Construction Set to Begin on Bruce Museum Expansion in Greenwich, Conn.

Thu October 01, 2020 - Northeast Edition
CEG

Science and natural history will have a much larger space for both permanent and temporary installations in the New Bruce. (Newbruce.org photo)
Science and natural history will have a much larger space for both permanent and temporary installations in the New Bruce. (Newbruce.org photo)



Greenwich, Conn.'s, Bruce Museum has scheduled an Oct. 8 groundbreaking ceremony for the beginning of construction on a three-story, 43,000-sq.-ft. addition.

Following the recent success of its ongoing, community-wide fundraising effort, leaders of the "Campaign for the New Bruce" announced Sept. 29 that construction will begin in October on the centerpiece of the Bruce Museum's transformative renovation and expansion project that will more than double the size of the museum, adding new exhibition galleries for art and science.

The "New Bruce", which is slated to be completed by the fall of 2022, also will feature the William L. Richter Art Wing for changing art exhibitions and the museum's permanent art collection, along with a 250-seat auditorium, a restaurant, new education and community spaces, and increased capacity for the museum's gift store and storage space.

The new building also will be home to the Bruce Museum's Steven & Alexandra Cohen Education Wing and, for the first time, significant space to show the museum's permanent art collection in four new galleries.

The entire ground floor of the new addition will be free and open to the public during museum operating hours and available for special-event use by local community groups, families and businesses.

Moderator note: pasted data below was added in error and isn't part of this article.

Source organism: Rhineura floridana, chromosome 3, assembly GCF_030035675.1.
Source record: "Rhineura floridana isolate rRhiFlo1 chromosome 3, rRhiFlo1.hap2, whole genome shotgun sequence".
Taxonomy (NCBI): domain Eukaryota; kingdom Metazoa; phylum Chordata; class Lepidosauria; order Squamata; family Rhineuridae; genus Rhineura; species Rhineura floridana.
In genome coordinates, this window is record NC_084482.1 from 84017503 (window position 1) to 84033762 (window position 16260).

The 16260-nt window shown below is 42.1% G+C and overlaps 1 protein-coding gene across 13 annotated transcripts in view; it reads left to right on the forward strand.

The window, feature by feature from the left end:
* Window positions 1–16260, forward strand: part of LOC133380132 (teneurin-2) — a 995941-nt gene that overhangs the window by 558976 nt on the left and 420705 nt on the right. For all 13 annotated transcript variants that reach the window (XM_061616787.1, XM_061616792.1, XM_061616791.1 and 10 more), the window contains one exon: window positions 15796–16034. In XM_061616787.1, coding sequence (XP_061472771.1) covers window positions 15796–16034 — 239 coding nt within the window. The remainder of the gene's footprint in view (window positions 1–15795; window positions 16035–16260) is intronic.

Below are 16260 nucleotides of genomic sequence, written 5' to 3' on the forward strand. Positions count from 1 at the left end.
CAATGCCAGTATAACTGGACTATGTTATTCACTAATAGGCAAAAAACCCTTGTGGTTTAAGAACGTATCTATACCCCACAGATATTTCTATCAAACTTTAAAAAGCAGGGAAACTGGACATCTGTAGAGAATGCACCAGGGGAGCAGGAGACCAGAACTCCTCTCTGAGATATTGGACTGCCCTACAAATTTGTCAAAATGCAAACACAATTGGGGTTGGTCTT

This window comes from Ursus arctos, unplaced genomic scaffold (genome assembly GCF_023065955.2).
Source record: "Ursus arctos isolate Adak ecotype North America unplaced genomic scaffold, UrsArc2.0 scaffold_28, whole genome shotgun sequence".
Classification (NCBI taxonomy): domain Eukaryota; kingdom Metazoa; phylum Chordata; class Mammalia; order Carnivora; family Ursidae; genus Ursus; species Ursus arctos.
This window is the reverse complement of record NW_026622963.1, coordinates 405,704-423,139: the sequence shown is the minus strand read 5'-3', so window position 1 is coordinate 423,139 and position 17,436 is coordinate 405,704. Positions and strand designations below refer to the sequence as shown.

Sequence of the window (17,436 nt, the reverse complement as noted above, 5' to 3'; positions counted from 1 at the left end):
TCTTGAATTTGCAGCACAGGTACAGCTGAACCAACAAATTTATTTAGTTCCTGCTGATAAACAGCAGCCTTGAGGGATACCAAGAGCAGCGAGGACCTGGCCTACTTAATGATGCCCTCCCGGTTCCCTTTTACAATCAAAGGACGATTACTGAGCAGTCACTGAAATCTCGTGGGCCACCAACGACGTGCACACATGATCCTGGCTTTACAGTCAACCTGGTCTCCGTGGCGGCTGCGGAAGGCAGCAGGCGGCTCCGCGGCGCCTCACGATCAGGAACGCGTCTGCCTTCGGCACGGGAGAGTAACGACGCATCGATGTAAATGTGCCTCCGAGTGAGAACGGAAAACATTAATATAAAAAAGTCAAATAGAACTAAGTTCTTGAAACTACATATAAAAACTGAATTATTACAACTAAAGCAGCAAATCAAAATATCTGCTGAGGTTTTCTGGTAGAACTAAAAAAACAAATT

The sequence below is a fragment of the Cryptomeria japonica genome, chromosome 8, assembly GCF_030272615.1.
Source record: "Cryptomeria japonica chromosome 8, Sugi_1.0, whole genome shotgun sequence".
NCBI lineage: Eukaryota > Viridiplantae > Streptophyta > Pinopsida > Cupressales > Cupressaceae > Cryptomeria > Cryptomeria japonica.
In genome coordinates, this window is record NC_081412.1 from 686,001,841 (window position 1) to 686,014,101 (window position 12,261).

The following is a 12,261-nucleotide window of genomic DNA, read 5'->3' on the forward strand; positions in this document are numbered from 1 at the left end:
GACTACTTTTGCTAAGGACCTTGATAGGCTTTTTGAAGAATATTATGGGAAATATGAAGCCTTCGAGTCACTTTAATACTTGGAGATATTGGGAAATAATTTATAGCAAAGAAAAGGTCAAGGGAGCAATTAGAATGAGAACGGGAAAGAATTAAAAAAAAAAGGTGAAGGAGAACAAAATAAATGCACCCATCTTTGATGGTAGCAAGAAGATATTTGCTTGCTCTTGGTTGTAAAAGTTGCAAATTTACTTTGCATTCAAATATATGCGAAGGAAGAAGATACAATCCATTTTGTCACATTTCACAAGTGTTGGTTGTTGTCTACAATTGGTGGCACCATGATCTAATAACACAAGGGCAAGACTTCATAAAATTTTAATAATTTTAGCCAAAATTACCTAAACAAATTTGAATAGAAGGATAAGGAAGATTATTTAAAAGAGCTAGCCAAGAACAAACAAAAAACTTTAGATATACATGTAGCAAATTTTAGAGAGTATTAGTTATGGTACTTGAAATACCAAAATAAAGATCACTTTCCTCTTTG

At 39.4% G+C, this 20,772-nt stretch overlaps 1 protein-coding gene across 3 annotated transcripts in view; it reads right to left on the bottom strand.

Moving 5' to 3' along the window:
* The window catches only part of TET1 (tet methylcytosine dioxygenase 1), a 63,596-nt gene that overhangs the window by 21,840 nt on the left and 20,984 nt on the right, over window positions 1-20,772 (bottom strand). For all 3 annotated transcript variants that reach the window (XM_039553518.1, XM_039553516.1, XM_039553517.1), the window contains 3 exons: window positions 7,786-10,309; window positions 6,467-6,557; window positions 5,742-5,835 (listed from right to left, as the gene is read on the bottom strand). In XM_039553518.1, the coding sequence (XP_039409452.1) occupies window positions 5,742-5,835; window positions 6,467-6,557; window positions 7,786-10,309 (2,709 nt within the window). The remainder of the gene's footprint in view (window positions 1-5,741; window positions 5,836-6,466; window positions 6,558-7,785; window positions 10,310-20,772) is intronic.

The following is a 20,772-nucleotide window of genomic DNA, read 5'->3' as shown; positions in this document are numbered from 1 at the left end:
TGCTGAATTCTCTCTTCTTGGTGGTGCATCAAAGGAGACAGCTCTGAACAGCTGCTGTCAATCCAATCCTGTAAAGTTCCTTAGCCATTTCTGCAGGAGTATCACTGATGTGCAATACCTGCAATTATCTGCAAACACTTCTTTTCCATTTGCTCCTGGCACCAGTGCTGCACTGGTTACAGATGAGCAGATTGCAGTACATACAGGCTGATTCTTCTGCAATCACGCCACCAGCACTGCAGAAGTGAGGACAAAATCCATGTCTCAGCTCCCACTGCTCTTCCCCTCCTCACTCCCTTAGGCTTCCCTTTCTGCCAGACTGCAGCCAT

In another first for the Bruce, the new restaurant will offer both indoor and outside dining. The auditorium, equipped with ultramodern audio-visual systems, will more than double the capacity of the museum's current lecture gallery.

Perhaps most important, there will be much more room to house the Bruce's growing collection of 25,000 works of art, natural history specimens, and scientific objects and artifacts, as well as a new study room to welcome visiting researchers to explore the collections.

"This is an incredibly exciting moment for Greenwich and its hometown museum, and for the entire Fairfield-Westchester region," said Robert Wolterstorff, the Susan E. Lynch executive director. "I know I speak for our family of staff, members, volunteers and trustees in expressing our profound gratitude to the community for their support."

Designed by the New Orleans firm of EskewDumezRipple, the new building addition will open directly onto Bruce Park and feature a delicate striated façade of cast stone and glass inspired by the surfaces of Connecticut's quarries and the rock outcrops of Bruce Park. Reed Hilderbrand Landscape Architects, in Cambridge, Mass., is creating a natural environment around the New Bruce that includes a sculpture trail and places to stroll and play.

New York City-based Turner Construction Co. is the lead contractor of the renovation and construction project.

Sitting high on a hill overlooking Greenwich Harbor, the Bruce Museum offers a changing array of exhibitions and educational programs that promote the understanding and appreciation of art and science.

The museum was originally built as a private home in 1853 for lawyer, clergyman and historian Francis Lister Hawks. Five years later, it was purchased by Robert Moffat Bruce a wealthy 19th century textile merchant who deeded the property 50 years later to the Town of Greenwich, stipulating that it be used as "a natural history, historical, and art museum for the use and benefit of the public."

Over the years, the community, through its generosity, built the Bruce Museum collection to nearly 15,000 objects representing the arts and sciences.

In 1992, the Bruce Museum undertook a complete renovation of its 139-year-old building. Reopened in 1993, the redesigned Bruce is an architectural model of museum quality.

Five years later, the Bruce Museum received accreditation from the American Association of Museums (now the American Alliance of Museums), an honor granted to fewer than 5 percent of all museums.